“I am not sure how long I will be able to be this active, but while I can, I am embracing it!”
Rachel shares her 11-year journey to diagnosis, how she has adapted her lifestyle and why she is took on the 2023 London Marathon for NASS.
My axial SpA journey started back in the summer of 2009. I had a spell of horrific pain in my lower back and hips that seemed to come from nowhere. I was fit and active and had always taken part in various forms of exercise, be it at the gym or a step class. I went along to the GP who referred me to the physiotherapy department at my local hospital. I was assessed and told that it could be a number of conditions and was given some advice on exercises to try.
Over the course of the next 10 years, I was referred to numerous healthcare professionals who all seemed to have a different reason for the symptoms I was experiencing, ranging from piriformis syndrome, sacroiliac joint dysfunction, weak core muscles, sciatica and weak glute muscles. I worked hard with all of the support I was given, took part in all of the exercises with little improvement and took a range of medication that I was prescribed.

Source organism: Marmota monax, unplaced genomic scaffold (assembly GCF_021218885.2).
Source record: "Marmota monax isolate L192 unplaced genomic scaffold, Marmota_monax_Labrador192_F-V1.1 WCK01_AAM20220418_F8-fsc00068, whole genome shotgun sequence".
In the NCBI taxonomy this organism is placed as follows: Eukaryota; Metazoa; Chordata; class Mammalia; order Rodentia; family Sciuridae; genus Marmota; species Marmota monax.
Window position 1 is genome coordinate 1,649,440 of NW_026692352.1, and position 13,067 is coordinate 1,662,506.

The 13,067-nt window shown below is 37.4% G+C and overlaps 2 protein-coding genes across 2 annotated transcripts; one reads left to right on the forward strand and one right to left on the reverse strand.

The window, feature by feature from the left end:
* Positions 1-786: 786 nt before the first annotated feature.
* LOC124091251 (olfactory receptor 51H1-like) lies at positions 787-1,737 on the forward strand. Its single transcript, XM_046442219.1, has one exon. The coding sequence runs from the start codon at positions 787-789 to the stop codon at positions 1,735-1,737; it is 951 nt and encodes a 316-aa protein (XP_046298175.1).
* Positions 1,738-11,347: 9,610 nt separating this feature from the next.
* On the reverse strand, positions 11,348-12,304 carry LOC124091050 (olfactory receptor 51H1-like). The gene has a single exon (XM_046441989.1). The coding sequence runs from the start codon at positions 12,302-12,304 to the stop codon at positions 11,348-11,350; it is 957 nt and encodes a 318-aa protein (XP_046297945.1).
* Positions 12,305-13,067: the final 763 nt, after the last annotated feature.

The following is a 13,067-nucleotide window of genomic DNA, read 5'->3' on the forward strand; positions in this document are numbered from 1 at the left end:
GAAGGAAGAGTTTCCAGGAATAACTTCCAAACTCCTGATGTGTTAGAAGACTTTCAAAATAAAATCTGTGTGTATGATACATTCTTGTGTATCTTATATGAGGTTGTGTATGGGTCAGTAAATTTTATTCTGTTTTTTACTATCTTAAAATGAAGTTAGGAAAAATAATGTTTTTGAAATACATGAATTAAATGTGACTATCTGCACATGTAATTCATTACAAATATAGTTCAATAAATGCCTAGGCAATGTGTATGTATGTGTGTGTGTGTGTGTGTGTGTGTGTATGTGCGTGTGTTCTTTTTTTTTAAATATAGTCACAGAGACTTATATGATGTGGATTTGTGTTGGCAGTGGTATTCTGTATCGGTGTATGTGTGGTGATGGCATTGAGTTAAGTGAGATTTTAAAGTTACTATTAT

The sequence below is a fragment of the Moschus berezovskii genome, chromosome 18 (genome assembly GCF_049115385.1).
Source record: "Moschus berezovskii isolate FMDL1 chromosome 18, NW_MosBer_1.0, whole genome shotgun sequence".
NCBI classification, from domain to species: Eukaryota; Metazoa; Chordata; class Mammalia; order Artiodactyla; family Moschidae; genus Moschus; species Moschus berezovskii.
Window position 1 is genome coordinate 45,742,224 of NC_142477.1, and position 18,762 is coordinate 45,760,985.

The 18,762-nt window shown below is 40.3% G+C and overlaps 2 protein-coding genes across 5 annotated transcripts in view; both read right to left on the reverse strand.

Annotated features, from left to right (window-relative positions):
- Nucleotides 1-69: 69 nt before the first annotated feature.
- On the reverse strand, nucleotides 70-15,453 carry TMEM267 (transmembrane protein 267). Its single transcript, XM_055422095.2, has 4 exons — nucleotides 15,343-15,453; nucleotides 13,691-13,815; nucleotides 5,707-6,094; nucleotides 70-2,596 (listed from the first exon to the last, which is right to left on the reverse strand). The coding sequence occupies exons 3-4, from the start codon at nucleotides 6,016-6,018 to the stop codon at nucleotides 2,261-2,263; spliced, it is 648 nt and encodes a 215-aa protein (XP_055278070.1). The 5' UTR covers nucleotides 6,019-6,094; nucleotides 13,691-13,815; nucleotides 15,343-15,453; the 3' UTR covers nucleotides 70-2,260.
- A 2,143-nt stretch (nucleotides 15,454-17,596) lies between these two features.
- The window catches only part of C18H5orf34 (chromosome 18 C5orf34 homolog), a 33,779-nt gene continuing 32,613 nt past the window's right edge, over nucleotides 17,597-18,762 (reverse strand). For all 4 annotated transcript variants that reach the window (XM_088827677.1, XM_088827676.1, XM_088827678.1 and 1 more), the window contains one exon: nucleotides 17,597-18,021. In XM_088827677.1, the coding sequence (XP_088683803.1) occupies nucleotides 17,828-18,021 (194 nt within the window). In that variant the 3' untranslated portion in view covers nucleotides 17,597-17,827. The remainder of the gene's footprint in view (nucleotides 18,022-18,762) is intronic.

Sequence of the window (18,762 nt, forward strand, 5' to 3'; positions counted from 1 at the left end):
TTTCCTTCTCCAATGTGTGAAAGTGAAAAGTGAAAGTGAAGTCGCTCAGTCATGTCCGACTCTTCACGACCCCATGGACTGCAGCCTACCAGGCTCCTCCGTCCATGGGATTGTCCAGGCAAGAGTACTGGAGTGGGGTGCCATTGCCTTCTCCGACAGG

I consider myself to be quite lucky in that I don’t suffer from so many of the other symptoms that are linked to axial SpA, but I was beginning to question if I was actually imagining my pain and maybe it wasn’t really there. This affected my mental well-being for quite a while as my symptoms would come and go, so at times I felt like a fraud, as people would see me in terrible pain one week and not the next.
At the end of 2020, I asked to be referred again and was lucky enough for this to be the breakthrough that I needed. I spoke with an extended scope physiotherapist whom I had seen a few years before and he looked over my medical history. He did an MRI scan and sent me for the HLA-B27 blood test, which came back positive. It all fell into place, and I was diagnosed with axial SpA.
Finally, I had an answer after 11 years of pain and fatigue. I knew what I was dealing with. In early 2022, I felt I was at a crossroads. I gave myself a year to see if I could improve my symptoms by taking more care of myself.
I embarked on a healthy lifestyle, added more sleep into my routine, started to return to running which I had always enjoyed and joined my local running club. Fast forward to 2023, I am medication free (for now) and training for the TCS London Marathon in April with support from my wonderful husband and raising funds for NASS. The support that they offer is amazing and this was my way to give a little back to a fabulous charity that has helped me so much. I am not sure how long I will be able to be this active, but while I can, I am embracing it!